Microfluidic Systems for Sample Preparation with a Focus on RNA Analysis

Hagan, Kristin Alice, Department of Chemistry, University of Virginia
Landers, James, Department of Chemistry, University of Virginia
Venton, Barbara Jill, Department of Chemistry, University of Virginia
Allen, Ralph, Department of Chemistry, University of Virginia
Cafiso, David, Department of Chemistry, University of Virginia

The development and characterization of microfluidic systems for sample
preparation with a focus on RNA analysis from a variety of biological samples stands to revolutionize the use of microfluidic technology for genetic analysis. Microfluidic solid phase extraction (SPE) of RNA from both forensically- and clinically-relevant samples is demonstrated, as well as microchip-based reverse transcription-polymerase chain reaction (RT-PCR). The characterization of two different solid phases and their respective chemistries is detailed, focusing on the advantages of each for the purification of RNA from a variety of commonly-encountered forensic sample sources that included semen and blood, as well as from clinical samples represented here by a common pediatric cancer cell line. Next, the development of a three-chip modular system for forensic human identification through STR (short tandem repeat) analysis of DNA is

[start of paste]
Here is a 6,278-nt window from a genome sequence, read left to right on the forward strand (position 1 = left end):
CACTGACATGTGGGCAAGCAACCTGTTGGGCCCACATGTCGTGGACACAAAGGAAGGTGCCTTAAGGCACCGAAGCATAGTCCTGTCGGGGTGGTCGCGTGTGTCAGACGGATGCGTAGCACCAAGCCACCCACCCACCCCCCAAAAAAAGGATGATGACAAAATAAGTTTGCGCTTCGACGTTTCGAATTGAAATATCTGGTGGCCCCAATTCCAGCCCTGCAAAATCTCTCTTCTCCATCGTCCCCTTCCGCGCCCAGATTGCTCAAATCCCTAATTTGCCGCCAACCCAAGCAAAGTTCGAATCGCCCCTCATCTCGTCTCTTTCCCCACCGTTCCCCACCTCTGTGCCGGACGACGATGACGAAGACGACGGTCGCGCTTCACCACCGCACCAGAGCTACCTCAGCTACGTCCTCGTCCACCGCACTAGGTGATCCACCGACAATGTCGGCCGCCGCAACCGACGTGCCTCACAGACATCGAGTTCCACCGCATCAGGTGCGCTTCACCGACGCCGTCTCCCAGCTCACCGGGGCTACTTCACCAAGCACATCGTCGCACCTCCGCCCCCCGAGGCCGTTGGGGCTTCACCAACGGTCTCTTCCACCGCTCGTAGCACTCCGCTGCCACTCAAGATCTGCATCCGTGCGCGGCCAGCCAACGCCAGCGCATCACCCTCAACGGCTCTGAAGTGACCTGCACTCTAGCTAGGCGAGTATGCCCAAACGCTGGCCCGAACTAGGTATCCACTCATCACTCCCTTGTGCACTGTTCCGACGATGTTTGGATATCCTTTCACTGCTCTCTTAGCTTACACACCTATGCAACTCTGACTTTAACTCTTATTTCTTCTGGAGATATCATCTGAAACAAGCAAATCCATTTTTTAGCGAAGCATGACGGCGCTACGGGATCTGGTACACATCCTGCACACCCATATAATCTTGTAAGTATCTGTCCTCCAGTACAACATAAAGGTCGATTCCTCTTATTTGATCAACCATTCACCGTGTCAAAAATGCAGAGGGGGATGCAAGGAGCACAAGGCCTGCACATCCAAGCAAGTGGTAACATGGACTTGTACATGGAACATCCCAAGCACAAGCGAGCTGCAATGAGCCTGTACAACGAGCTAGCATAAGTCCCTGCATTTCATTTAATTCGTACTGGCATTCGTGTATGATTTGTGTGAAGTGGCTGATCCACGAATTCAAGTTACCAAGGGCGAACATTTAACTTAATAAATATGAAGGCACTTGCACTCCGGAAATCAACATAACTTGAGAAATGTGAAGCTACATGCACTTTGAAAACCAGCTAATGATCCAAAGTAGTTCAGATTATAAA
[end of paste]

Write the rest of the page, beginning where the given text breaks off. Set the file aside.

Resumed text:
described, utilizing separate microdevices for SPE, PCR, and microchip electrophoresis (ME). In addition, a single microdevice for integrated SPE-PCR was developed as a step towards a portable, valveless system for complete STR analysis on a single device. Finally, the culmination of this dissertation is the development of a valveless integrated system for the microfluidic integration of SPE-RT-PCR for rapid detection of biowarfare agents and pathogens. Influenza A was detected in nasal swab samples after sample preparation using the SPE-RT-PCR device in under one hour – the first demonstration of rapid virus identification via microfluidic sample processing harnessing the advantages of an infrared (IR)-mediated heating system for microchip-based RT-PCR.

PHD (Doctor of Philosophy)
RNA, DNA, forensic, microfluids
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